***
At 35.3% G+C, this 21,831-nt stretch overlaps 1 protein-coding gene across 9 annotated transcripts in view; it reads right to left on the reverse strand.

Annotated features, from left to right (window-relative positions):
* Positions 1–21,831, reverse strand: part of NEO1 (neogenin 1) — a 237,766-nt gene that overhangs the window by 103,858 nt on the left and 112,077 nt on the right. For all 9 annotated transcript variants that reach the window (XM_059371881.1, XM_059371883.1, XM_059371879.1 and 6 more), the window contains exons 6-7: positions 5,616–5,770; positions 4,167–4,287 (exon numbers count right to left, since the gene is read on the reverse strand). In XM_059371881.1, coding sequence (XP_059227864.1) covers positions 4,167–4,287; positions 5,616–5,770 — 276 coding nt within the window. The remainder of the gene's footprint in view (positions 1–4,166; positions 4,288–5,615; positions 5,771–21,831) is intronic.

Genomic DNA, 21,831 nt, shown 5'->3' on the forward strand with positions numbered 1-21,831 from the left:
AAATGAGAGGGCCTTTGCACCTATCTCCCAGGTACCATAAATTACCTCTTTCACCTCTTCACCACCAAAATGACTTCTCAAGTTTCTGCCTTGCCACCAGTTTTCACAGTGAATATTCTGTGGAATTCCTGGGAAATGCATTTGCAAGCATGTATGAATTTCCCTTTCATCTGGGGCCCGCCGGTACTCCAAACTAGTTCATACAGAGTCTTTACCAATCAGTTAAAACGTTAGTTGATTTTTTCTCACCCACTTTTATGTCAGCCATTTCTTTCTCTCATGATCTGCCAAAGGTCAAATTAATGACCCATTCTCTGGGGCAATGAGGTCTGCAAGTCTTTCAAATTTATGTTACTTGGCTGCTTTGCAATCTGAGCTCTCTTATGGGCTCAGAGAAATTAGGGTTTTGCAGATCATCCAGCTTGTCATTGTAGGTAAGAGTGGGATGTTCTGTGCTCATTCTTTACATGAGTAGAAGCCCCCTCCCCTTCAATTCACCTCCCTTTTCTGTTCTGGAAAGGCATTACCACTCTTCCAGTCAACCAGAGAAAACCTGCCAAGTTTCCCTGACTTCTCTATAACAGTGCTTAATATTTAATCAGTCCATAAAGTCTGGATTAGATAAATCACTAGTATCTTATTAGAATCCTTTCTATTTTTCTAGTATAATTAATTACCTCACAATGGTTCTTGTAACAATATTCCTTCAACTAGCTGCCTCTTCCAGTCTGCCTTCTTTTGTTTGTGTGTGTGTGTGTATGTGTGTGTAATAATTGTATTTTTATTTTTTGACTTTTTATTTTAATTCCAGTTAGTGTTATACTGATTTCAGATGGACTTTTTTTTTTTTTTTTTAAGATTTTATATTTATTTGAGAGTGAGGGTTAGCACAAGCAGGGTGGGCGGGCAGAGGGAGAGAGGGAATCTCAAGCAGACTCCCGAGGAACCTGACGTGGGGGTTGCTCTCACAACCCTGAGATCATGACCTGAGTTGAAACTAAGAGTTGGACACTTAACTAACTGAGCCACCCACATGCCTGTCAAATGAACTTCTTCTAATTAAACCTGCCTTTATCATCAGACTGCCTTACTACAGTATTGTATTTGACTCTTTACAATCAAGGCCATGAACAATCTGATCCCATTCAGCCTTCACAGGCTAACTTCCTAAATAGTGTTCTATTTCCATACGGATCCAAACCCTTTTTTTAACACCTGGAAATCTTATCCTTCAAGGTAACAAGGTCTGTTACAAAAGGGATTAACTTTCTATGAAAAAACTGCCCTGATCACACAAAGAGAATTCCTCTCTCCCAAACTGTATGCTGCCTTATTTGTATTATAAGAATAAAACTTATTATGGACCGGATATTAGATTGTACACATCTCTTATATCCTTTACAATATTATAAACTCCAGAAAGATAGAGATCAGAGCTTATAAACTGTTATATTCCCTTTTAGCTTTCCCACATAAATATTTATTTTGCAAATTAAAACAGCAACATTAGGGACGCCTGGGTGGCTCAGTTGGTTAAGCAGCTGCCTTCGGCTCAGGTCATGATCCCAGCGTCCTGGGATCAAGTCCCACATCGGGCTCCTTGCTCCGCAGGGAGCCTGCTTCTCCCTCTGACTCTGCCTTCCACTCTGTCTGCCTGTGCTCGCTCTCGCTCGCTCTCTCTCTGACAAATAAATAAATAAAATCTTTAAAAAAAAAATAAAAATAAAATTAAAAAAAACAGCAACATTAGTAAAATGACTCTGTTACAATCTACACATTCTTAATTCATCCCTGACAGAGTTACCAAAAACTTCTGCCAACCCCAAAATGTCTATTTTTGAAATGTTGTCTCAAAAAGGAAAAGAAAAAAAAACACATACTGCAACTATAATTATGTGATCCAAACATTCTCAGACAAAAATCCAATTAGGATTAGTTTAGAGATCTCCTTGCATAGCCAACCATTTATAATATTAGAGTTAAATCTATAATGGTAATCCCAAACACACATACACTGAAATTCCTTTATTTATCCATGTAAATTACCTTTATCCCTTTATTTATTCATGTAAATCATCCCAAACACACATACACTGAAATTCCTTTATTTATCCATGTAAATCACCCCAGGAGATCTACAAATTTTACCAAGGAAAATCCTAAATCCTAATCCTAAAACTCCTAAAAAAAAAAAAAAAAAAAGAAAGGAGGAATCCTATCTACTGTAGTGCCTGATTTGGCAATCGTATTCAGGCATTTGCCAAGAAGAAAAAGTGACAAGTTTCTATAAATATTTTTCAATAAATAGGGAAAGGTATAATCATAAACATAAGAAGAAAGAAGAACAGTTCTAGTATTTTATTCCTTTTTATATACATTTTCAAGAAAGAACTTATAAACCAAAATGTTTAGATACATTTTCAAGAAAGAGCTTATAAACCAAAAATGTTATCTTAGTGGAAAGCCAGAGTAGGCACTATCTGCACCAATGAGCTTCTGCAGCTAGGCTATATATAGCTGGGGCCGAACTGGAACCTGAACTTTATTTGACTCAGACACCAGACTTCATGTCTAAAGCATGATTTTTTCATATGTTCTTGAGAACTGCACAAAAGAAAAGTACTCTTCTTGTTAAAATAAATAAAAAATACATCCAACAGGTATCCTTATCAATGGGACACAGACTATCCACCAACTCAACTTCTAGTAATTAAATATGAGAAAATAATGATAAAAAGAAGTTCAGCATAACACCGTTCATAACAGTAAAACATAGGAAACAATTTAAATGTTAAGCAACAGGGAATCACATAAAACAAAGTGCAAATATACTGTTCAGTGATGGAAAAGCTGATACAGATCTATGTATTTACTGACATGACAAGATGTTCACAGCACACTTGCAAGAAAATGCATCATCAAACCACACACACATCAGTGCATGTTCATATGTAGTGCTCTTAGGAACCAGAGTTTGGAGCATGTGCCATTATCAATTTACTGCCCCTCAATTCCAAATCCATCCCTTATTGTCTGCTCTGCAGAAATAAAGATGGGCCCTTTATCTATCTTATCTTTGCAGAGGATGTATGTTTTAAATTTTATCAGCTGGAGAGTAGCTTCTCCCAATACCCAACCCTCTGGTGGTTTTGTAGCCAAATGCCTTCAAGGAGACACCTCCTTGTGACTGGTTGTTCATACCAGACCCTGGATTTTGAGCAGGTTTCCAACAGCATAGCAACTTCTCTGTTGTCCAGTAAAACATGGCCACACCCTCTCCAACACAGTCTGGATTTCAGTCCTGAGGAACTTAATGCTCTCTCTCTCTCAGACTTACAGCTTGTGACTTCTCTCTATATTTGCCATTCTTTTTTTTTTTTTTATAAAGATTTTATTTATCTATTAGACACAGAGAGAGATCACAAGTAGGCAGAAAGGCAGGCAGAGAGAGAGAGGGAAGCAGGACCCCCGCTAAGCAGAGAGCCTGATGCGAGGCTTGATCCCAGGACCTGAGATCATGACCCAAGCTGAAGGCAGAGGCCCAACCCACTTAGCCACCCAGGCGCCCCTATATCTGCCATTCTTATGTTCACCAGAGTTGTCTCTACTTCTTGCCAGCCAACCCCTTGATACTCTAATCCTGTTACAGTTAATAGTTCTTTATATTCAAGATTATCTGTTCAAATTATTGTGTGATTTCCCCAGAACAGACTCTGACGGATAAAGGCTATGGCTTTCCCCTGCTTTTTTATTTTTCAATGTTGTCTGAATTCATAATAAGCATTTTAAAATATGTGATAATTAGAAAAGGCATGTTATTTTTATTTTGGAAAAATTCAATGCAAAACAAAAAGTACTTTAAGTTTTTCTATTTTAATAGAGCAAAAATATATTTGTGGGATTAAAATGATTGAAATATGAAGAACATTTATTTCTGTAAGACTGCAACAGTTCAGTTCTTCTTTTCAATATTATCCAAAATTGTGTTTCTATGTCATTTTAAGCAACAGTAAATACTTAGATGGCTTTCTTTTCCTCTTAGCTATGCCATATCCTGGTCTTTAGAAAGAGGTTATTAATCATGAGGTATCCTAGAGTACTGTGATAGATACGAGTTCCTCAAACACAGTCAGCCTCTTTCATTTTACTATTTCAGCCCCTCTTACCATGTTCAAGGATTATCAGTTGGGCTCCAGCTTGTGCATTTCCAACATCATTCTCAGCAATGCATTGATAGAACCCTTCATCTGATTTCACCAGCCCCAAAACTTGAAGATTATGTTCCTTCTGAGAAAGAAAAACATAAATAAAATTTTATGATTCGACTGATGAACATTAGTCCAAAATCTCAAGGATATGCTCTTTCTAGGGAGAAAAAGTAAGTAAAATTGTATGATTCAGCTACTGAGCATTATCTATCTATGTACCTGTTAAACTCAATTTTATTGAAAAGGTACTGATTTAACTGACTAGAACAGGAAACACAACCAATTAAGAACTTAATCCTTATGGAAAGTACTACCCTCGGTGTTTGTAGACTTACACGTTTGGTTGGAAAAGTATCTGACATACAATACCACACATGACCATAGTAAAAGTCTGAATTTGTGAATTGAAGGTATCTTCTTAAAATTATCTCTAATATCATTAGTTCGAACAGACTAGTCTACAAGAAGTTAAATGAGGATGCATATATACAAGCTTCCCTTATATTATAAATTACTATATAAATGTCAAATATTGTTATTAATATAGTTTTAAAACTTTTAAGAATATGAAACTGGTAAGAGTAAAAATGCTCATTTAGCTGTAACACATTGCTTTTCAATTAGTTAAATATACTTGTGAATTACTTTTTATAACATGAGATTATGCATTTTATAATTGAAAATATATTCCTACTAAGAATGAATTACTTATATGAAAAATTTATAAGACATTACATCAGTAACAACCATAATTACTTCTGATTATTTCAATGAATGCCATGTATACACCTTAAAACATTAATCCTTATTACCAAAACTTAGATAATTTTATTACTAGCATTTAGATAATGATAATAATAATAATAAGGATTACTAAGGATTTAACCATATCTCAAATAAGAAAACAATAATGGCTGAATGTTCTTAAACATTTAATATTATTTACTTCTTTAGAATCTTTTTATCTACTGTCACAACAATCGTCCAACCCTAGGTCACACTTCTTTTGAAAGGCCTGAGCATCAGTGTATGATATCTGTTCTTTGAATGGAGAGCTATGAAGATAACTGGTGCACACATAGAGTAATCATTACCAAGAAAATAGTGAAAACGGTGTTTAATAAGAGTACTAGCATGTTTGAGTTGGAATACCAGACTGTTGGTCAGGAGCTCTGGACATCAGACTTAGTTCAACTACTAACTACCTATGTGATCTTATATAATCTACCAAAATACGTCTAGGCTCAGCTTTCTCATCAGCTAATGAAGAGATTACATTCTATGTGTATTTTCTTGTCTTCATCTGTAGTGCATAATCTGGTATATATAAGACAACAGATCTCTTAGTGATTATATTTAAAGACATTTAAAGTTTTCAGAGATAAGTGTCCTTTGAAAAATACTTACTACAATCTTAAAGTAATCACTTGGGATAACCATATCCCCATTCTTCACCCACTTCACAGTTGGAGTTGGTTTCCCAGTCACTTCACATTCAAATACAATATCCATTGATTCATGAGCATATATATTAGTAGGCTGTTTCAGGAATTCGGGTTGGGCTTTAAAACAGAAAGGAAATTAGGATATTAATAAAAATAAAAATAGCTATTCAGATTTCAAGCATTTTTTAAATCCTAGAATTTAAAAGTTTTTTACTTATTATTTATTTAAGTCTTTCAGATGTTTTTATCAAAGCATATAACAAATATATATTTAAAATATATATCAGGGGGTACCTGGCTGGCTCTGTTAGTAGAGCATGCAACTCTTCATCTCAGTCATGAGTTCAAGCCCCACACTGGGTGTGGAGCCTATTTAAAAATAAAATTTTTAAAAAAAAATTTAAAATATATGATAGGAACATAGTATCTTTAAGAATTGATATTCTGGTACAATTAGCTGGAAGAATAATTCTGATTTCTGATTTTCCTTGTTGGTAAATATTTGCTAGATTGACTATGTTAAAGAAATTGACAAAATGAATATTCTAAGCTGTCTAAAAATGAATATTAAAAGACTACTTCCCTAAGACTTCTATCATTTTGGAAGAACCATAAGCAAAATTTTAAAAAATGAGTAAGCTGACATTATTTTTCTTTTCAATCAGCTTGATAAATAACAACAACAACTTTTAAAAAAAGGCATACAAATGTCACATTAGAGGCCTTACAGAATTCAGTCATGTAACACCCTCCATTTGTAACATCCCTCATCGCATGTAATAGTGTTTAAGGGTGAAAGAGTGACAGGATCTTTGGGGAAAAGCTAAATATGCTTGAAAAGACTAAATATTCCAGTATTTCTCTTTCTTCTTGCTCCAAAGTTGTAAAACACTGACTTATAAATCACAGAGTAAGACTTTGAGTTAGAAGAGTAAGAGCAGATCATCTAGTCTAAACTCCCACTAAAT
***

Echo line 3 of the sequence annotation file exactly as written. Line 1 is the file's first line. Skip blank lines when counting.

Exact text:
* Positions 1–21,831, reverse strand: part of NEO1 (neogenin 1) — a 237,766-nt gene that overhangs the window by 103,858 nt on the left and 112,077 nt on the right. For all 9 annotated transcript variants that reach the window (XM_059371881.1, XM_059371883.1, XM_059371879.1 and 6 more), the window contains exons 6-7: positions 5,616–5,770; positions 4,167–4,287 (exon numbers count right to left, since the gene is read on the reverse strand). In XM_059371881.1, coding sequence (XP_059227864.1) covers positions 4,167–4,287; positions 5,616–5,770 — 276 coding nt within the window. The remainder of the gene's footprint in view (positions 1–4,166; positions 4,288–5,615; positions 5,771–21,831) is intronic.